I do before they wake up and then I stop while I have them in the morning before I’m kind of getting ready, hanging out, you know, doing that fun part, and then take them to school and then I get into work. And a couple of evenings out of the week I have bigger blocks set up for personal time that I kind of do that. So if I’m at home with my kids, I’m not actually spending money. I’m not buying anything with them. We’re just playing toys or whatever it is we’re doing. That’s still considered to be spending money on my book because you’re not trying to make money or work on money or grow your business. So I put it on here as red.
It’s also an obnoxious color red on purpose because that really kind of throws you in your face, but you have to be honest with yourself because, like, real estate agents love to play on Facebook and then say, “Well, I was on Facebook and, you know, I commented 27 times on Facebook to people’s requests for information. So that’s like working.” No, not really. It’s kind of just you playing on Facebook and calling it work.
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Matt: Just about everything is one-hour blocks, so, like, you don’t set like, “1:00 to 5:00 in the afternoon I’m going to prospect.” Is everything set to one-hour blocks on purpose? What’s the reason for that?
Cliff: One hour is traditionally a good time. After an hour, you tend to run off track. We all have a little bit of ADD. So if you say, “Well, I’m going to prospect for four hours in the morning,” you’re not actually going to. No… My ISA team doesn’t even, you know, go that long. You have to kind of change it up. The other thing about it, what generally happens is, like let’s take your email. It’s very, very possible that you can get on your email 9:00 in the morning and at 5:00 at the end of the day have just done email. Emails come so damn fast these days. And there’s so many of them and, heaven forbid, something seems interesting to you, then all of a sudden you’re on that. And you’re kind of, you know, going through that before, you know, you can, 100% absolutely be way, way, way off track and spend the whole entire day emailing.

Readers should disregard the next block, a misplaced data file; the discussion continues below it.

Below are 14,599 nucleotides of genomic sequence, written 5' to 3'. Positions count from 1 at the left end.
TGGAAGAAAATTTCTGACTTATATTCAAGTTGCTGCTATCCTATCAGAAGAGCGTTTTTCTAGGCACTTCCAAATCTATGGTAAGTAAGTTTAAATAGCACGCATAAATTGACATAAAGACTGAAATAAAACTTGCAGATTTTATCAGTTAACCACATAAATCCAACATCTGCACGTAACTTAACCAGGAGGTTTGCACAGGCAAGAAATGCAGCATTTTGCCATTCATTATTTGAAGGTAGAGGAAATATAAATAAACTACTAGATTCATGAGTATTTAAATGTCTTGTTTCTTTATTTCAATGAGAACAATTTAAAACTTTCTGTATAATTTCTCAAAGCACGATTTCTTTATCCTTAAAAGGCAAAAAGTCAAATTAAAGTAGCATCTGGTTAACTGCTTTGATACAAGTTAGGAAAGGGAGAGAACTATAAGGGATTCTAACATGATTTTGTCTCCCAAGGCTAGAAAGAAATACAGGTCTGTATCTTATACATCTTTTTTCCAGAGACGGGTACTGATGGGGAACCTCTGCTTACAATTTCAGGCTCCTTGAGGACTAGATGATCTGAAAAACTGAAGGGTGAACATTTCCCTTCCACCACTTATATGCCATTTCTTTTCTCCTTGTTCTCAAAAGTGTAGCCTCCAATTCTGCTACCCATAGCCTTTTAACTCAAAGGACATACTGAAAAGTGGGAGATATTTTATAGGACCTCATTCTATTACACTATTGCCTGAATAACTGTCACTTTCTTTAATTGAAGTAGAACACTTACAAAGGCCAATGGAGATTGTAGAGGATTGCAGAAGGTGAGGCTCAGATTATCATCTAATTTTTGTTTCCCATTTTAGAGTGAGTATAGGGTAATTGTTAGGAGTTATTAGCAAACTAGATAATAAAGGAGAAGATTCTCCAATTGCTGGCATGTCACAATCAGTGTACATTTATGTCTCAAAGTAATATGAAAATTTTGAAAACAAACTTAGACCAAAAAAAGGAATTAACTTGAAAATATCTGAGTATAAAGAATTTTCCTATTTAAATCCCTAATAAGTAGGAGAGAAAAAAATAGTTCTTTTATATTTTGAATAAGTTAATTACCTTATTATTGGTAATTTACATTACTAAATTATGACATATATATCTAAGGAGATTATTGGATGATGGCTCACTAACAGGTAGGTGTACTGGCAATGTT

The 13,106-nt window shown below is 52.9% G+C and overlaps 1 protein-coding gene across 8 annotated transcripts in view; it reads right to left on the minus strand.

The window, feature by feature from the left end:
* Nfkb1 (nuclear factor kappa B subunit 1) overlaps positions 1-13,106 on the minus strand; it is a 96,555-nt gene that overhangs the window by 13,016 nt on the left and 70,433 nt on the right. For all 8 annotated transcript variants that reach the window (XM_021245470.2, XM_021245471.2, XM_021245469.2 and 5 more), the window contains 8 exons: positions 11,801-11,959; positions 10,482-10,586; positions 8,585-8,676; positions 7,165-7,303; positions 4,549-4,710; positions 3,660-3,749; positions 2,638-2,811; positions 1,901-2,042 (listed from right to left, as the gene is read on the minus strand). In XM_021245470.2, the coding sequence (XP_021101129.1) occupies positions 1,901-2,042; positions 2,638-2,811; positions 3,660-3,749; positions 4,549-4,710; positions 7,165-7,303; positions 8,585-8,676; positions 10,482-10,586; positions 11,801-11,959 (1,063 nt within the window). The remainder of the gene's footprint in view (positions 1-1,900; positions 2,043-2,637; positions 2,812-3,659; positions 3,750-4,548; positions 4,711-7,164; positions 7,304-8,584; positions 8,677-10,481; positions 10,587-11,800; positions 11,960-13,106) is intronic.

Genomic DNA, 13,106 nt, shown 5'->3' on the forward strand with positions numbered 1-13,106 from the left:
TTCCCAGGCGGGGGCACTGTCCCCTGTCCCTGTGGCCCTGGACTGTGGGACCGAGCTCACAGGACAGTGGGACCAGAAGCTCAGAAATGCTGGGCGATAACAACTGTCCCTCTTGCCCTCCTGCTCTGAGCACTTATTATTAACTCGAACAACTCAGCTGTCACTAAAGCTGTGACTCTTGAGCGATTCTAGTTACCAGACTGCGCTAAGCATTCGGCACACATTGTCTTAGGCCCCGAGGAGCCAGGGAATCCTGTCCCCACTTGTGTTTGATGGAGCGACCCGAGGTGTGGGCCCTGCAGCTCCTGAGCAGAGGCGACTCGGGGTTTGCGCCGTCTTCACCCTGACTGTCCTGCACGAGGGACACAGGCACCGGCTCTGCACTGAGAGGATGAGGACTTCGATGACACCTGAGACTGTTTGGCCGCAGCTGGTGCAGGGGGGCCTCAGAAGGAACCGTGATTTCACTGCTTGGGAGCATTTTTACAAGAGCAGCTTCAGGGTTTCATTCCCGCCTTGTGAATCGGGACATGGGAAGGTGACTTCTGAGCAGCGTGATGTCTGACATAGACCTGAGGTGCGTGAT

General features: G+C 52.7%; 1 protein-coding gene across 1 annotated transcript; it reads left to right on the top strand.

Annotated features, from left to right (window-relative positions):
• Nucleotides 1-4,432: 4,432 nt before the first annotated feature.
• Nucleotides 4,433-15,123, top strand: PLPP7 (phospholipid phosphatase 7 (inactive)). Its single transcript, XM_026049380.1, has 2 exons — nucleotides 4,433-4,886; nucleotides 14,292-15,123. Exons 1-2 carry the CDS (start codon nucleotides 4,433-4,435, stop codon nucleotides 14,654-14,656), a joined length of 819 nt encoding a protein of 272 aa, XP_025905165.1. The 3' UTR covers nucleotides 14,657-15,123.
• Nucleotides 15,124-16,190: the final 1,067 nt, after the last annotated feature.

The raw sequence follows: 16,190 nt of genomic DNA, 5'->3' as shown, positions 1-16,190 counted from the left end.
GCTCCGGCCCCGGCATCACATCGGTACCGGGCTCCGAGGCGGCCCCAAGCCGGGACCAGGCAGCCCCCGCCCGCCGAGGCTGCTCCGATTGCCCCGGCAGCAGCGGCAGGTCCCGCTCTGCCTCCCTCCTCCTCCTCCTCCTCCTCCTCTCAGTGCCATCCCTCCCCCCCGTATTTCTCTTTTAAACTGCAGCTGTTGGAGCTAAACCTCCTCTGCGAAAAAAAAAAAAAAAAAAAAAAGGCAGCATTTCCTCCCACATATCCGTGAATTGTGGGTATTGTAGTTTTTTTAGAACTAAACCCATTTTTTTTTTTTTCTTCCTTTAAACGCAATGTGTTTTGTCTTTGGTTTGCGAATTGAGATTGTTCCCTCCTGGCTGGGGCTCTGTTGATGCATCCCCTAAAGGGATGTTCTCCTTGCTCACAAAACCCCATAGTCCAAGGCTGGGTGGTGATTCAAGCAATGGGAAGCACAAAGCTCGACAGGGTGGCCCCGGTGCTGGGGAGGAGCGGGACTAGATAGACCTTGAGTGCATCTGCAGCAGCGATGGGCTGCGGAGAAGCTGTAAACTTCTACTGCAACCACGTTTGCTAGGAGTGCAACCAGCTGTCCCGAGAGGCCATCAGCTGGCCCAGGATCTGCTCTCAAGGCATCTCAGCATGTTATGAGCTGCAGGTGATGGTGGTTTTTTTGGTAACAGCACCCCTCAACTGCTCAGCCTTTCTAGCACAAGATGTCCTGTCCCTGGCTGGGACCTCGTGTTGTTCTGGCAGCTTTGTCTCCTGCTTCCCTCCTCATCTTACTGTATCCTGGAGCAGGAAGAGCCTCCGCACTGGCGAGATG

Matt: But at the same time we all know in real estate, speed to lead is important. I guess the answer to that is that you have other people on the team who are available to answer the phone and respond to the emails as they come in if they are going to be from people, you know, that are new leads, potentially.
Cliff: Yeah, absolutely. And that’s not to say that if I see an email coming at 12:00 from a new lead, I can 100% say, “Hey, an email came out at 12:00, but I’m not supposed to be on email until 4:00.” I’ll 100% shoot them a quick email back but I’m not going to reply to an agent. I’m not going to email about, you know, the company happy hour. I’m not going to email about, you know, a church event coming up or I’m not going to start going through my email. But if I see an email from a new piece of business — perfect example, I do thank you calls once a week. It’s something that I really, really try to do and just really, really reach out and just say hello and check in. But if I see a new lead come in during that hour, that’s still, you know, you’re still trying to make money. Now that lead came in, boom, I can 100% shoot a quick email to them and set them back. That stuff I still absolutely do. I just don’t dive fully into my email and start going through days worth of email for no reason whatsoever.
Matt: Cliff, you are very specific with each block. Like, it doesn’t just say, “I’m going to do prospecting from 10 to 11.” It says, “Tuesdays at 10:00, I’m cold calling. Wednesdays at 10:00, Facebook. Friday at 11:00, circle prospect.” Are you being very specific on purpose?